# Calculating Reynolds number in a water tunnel

I am trying to calculate the Reynolds number of a flow that I will be creating in a water tunnel. Reynolds number ($$RE$$) is given by the following where $$\rho$$ gives fluid density, $$u$$ gives velocity of the fluid, $$L$$ gives the characteristic linear dimension, and $$\mu$$ is the dynamic viscosity of the fluid. $$RE=\frac{{\rho}{u}{L}}{\mu}$$

In my system, the flow velocity is $$0.5$$ m/s. The density of water is $$997$$ kg/m$$^{3}$$ and the value I am using for the dynamic viscosity of water is $$8.9 \times 10^{-4}$$ Pa/s. The viewing area of the tunnel that my object will be in is a rectangle with a square cross sectional area of $$0.0225$$ m$${^2}$$. Plugging these values into the Reynold's number equation, however, gives me a value of $$\approx 84017$$.

Based on this paper, I am skeptical that I used an incorrect value. The paper reports a more powerful water tunnel with a significantly lower Reynolds number, $$15000$$.

Commercial water tunnels typically generate a momentum thickness based Reynolds number (Reθ) ∼1000, which is slightly above the laminar to turbulent transition. The current work compiles the literature on the design of high-Reynolds number facilities and uses it to design a high-Reynolds number recirculating water tunnel that spans the range between commercial water tunnels and the largest in the world. The final design has a 1.1 m long test-section with a 152 mm square cross section that can reach speed of 10 m/s, which corresponds to Reθ=15,000. Flow conditioning via a tandem configuration of honeycombs and settling-chambers combined with an 8.5:1 area contraction resulted in an average test-section inlet turbulence level <0.3% and negligible mean shear in the test-section core. The developing boundary layer on the test-section walls conform to a canonical zero-pressure-gradient (ZPG) flat-plate turbulent boundary layer (TBL) with the outer variable scaled profile matching a 1/7th power-law fit, inner variable scaled velocity profiles matching the log-law and a shape factor of 1.3.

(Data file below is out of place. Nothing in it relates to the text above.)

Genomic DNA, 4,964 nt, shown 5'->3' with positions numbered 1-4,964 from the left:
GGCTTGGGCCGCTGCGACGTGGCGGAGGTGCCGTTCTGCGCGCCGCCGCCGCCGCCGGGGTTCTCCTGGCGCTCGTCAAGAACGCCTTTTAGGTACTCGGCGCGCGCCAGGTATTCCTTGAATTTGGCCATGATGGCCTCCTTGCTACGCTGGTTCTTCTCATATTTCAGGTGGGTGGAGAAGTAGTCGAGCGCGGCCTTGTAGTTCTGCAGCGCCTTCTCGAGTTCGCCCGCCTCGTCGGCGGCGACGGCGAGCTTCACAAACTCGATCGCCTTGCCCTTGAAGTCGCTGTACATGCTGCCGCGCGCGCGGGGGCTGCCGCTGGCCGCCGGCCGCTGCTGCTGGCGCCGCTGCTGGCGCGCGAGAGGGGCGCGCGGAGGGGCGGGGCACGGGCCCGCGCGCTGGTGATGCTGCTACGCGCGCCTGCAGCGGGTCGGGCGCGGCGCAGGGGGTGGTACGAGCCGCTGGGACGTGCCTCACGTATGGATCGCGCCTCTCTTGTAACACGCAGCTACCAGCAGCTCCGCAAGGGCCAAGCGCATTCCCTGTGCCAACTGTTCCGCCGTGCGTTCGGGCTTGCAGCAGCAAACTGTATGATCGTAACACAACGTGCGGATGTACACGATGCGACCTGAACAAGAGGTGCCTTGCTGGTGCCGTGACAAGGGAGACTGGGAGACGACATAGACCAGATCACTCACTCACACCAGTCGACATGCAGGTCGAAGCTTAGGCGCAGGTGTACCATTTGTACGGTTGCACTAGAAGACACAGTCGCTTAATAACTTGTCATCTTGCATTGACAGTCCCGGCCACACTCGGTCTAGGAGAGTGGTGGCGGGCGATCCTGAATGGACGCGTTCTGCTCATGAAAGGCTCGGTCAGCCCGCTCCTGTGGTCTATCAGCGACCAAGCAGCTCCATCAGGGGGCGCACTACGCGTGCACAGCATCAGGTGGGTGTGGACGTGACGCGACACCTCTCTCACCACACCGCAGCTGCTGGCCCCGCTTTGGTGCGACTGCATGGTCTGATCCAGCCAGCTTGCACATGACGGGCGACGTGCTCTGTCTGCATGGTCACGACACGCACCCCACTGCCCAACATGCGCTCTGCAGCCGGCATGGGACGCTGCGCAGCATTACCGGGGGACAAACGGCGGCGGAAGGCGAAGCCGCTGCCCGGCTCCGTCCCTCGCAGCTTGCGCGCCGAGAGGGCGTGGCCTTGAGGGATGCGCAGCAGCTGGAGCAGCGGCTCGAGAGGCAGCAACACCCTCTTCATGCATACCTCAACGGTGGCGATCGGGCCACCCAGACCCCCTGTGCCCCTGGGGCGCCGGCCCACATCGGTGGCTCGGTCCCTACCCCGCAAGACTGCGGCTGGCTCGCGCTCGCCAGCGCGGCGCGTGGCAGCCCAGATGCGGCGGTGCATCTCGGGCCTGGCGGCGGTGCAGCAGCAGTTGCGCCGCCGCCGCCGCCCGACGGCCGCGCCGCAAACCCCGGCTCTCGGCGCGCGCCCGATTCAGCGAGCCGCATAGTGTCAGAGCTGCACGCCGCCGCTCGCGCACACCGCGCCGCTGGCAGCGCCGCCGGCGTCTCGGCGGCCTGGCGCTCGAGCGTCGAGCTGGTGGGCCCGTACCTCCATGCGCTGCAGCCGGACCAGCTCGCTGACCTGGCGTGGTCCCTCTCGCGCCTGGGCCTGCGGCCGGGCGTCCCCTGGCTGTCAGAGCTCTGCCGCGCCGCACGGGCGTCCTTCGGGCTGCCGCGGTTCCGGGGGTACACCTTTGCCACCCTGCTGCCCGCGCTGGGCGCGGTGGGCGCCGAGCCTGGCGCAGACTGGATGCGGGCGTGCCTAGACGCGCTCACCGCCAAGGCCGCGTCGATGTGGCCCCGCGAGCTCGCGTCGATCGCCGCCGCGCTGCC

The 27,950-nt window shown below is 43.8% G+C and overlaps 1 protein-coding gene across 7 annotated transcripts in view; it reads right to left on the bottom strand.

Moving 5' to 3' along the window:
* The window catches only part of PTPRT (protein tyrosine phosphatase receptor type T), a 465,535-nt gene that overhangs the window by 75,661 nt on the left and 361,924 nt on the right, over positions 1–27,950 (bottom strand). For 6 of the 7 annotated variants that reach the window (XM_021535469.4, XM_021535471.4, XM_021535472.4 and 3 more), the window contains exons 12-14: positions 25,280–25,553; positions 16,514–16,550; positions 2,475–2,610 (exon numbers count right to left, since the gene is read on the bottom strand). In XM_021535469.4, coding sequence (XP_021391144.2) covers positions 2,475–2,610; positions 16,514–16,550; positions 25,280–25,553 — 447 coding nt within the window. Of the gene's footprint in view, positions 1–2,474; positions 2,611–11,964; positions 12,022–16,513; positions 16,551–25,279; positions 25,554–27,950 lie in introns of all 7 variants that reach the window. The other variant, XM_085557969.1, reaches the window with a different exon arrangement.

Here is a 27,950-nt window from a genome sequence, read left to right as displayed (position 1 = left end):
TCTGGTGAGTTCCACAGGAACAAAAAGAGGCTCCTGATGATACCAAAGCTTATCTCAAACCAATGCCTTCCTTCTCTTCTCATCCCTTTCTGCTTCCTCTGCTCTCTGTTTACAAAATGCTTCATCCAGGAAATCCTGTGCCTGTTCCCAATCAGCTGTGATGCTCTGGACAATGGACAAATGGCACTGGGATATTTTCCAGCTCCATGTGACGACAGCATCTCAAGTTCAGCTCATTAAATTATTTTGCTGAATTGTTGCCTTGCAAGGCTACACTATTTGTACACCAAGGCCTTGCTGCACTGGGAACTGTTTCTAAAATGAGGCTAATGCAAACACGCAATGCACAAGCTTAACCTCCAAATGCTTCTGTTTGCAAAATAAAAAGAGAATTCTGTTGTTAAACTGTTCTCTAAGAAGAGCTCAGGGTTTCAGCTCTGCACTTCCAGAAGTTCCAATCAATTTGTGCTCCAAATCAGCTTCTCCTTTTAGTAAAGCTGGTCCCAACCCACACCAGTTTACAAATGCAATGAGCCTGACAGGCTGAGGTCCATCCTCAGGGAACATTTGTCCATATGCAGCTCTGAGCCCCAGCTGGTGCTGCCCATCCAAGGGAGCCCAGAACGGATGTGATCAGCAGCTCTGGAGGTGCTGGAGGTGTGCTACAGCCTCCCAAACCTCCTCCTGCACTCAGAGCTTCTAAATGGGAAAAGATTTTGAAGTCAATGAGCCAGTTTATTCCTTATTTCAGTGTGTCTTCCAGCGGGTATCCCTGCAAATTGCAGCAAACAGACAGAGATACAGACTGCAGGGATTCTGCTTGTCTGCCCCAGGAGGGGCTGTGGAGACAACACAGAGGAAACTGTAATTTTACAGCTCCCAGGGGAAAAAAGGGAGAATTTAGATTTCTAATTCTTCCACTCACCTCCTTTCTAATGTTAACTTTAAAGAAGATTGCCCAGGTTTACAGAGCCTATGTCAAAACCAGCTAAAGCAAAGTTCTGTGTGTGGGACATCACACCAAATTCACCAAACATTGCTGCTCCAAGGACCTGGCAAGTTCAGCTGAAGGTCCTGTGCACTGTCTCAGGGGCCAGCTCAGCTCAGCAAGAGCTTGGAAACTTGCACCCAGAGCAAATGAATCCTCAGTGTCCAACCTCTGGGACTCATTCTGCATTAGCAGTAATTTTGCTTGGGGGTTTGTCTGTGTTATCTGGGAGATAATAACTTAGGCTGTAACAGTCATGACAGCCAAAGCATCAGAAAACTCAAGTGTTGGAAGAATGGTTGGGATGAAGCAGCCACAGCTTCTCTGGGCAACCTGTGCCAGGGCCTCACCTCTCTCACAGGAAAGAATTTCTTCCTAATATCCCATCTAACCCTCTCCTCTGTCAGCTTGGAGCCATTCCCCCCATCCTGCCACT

I suspect that I may have used an incorrect value for $$L$$. Could anyone advise me where I went wrong? I do believe that the flow around my object, a turbine, is turbulent, however, I don't believe it is so much so as to having a Reynolds number of $$80000$$.

• There is no unique Reynolds number. If you want to compare with the paper you have linked to then you should use the same definition for length and velocity scales as they have done. – Deep Feb 28 at 5:03